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This has sparked a new conversation about the difference between ventilators, Continuous positive airway pressure, or CPAP, machines and bi-level respiratory devices known popularly as bi-level positive airway pressure, BiPAP, machines.
American Association for Respiratory Care chief business officer Timothy R. Myers told FOX Business that the word BiPAP is a trade name from a ventilator company and gets misused all the time. This term should never be used in COVID-19 discussion unless speaking about Medtronic's mode on of ventilation, he said.
Ventilators used in hospitals are bedside machines that help patients breathe when their bodies cannot do so on their own. The machines deliver oxygen to the body by invasive tubes that pass through a patient's mouth, vocal chords and into their lungs. Ventilators have various settings that can be adjusted based on a patient's condition, size and age.
CPAP and bi-level ventilator devices are typically used for sleep apnea, which is a sleep condition that causes one's breathing to stop and start irregularly. CPAP and bi-level machines are non-invasive, meaning they use a breathing mask to be put over a sleep apnea patient's nose to help with breathing.
CPAP machines only provide continuous flow and positive end expiratory pressures, or PEEP, AARC told FOX Business in a statement. The machines cannot be used for invasive ventilation on an intubated patient.
"Most cannot provide blended oxygen concentrations and have no ability to provide machine breaths to breathe for the patient. They also do not have monitor interfaces and most do not have alarms," the association explained.
Bi-level machines are different because, unlike CPAP machines that only provide a continuous flow of air and PEEP, these devices have two pressures including inspiratory and expiratory positive airway pressure, or IPAP and EPAP, AARC explained.
Because these devices have additional capabilities, AARC explained, many models are FDA approved for invasive ventilation and the others can be adapted under current federal regulations.
"Many hospitals have these in stock, but have traditionally never used them for invasive ventilation on intubated patients," the association added.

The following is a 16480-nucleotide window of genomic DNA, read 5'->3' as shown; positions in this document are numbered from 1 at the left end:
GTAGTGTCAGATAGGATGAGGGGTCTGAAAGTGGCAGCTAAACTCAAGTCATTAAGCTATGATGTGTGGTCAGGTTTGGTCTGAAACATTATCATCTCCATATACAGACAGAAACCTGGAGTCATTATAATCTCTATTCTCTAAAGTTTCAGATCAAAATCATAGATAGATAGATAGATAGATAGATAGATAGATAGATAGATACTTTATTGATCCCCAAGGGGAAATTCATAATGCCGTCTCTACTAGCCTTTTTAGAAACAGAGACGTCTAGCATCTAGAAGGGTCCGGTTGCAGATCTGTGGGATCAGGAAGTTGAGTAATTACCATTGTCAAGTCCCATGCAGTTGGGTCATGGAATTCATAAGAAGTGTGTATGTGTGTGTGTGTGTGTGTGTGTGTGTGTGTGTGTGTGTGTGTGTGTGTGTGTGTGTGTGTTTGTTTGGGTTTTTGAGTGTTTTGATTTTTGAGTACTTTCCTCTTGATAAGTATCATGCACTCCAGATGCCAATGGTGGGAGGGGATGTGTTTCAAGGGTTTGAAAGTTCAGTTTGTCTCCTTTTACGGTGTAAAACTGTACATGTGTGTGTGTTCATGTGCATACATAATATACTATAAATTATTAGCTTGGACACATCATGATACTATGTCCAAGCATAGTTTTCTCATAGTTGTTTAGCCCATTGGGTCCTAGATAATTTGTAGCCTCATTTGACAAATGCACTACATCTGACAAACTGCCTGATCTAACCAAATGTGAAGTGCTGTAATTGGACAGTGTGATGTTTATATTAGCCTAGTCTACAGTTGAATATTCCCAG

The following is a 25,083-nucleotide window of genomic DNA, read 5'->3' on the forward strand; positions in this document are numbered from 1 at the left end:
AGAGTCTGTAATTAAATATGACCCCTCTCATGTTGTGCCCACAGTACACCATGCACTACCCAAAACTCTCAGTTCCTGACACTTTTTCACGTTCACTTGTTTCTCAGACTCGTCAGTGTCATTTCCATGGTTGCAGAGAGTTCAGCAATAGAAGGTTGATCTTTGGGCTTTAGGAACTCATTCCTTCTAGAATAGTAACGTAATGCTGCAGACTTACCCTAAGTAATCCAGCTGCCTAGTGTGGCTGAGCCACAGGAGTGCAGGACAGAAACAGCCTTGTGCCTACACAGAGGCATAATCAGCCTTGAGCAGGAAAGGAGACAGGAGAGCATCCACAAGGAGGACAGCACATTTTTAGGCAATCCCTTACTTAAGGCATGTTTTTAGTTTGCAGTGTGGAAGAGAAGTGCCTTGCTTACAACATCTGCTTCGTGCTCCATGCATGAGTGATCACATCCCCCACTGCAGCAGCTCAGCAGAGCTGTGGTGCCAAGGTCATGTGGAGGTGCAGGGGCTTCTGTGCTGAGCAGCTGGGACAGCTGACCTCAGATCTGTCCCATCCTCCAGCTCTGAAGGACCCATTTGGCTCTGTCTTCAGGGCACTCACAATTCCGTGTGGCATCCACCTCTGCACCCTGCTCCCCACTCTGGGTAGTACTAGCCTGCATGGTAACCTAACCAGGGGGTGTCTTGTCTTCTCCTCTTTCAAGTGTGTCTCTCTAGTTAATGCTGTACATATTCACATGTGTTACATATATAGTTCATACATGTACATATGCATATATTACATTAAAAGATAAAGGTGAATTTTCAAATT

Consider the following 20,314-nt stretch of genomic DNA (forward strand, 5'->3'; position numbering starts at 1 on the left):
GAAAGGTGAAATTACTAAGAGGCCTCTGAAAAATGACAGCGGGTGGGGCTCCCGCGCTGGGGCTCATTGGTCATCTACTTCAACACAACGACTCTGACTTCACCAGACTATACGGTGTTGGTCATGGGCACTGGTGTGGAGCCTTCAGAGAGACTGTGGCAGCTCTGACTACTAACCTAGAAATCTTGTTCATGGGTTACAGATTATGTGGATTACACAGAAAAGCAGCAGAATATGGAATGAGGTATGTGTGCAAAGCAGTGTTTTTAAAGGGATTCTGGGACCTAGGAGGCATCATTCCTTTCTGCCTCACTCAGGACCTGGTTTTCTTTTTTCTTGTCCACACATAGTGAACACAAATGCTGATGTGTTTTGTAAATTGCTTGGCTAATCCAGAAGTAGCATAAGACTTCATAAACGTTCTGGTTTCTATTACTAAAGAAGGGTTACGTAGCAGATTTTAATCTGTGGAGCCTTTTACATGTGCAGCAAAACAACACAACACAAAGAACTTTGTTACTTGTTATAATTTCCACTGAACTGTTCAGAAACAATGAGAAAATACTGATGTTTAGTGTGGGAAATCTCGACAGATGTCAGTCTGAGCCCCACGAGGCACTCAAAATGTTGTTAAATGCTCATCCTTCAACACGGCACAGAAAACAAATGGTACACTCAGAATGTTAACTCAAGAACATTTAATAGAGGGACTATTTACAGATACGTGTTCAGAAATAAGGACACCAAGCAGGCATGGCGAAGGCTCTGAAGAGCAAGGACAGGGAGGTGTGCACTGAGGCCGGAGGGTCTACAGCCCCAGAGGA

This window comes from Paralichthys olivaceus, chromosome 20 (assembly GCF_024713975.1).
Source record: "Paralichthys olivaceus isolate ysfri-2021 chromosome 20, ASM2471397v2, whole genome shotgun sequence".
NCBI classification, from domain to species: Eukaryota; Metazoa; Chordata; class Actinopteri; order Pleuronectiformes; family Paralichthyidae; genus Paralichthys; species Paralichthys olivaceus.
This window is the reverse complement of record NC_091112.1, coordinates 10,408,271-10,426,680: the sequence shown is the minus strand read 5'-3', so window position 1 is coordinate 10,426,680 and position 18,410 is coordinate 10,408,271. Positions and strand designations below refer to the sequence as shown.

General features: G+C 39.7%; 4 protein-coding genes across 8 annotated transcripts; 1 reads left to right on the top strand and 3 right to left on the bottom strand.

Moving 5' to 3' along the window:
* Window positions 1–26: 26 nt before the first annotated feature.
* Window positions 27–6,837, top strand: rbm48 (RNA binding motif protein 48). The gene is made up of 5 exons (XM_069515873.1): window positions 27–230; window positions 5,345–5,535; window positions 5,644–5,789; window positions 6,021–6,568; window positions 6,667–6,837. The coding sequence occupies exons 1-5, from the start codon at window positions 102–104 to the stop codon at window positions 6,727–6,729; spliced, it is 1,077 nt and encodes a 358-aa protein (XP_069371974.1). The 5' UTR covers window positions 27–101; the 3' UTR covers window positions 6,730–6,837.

Yoel Hareven, the international director at Sheba Medical Center in Israel, which is at the epicenter of the COVID-19 pandemic in Israel, told FOX Business that Sheba is actively and successfully converting bi-level devices into ventilators for the hospital's patients.
"BiPAP and CPAP machines absolutely can be useful in the fight against COVID-19," he said. "In recent weeks Sheba has converted these into life-saving devices in the fight against coronavirus and they are presently in use in our coronavirus unit."
All it takes to transform a bi-level device into a ventilator is some "relatively simple technical adjustments," Hareven explained. "In times of mass casualties, such as the current pandemic or times of war, BiPAP and CPAP machines can be rapidly converted into ventilators when there are not enough machines readily available."
Yet, some medical professionals have their doubts. They say non-invasive CPAP and bi-level machines have the potential to spread COVID-19 if they are not converted properly into ventilators.
A March 27 NPR article that says non-invasive, bi-level and CPAP machines "could spread COVID-19" by aerosolizing the virus. The article gives the example of a nursing home in Washington state in which residents connected to CPAP machines contracted the aerosolized virus.
Dr. Mary Dale Peterson, the president of the American Society of Anesthesiologists, told FOX Business that certain CPAP and bi-level machines can be converted into ventilators with the right technology and procedures, but she has two concerns.
First, she explained the difference between CPAP and bi-level machines, saying CPAP machines only have one setting whereas bi-level machines have two so it can help inflate lungs.
The first concern with non-invasive, bi-level and CPAP machines is aerosolizing the virus and contaminating the atmosphere, as the NPR article notes. Additionally, "there is an expiratory gap on the machine where exhaled air goes, which is also a potential source of infection," Peterson said.
The second concern is that "a lot of COVID-19 patients that need this type of ventilation support" are probably better off using "the invasive part of ventilation and put a breathing tube in early on," she explained.
"Having said that, some of these machines can be really useful because they can be converted into a ventilator device," Peterson concluded.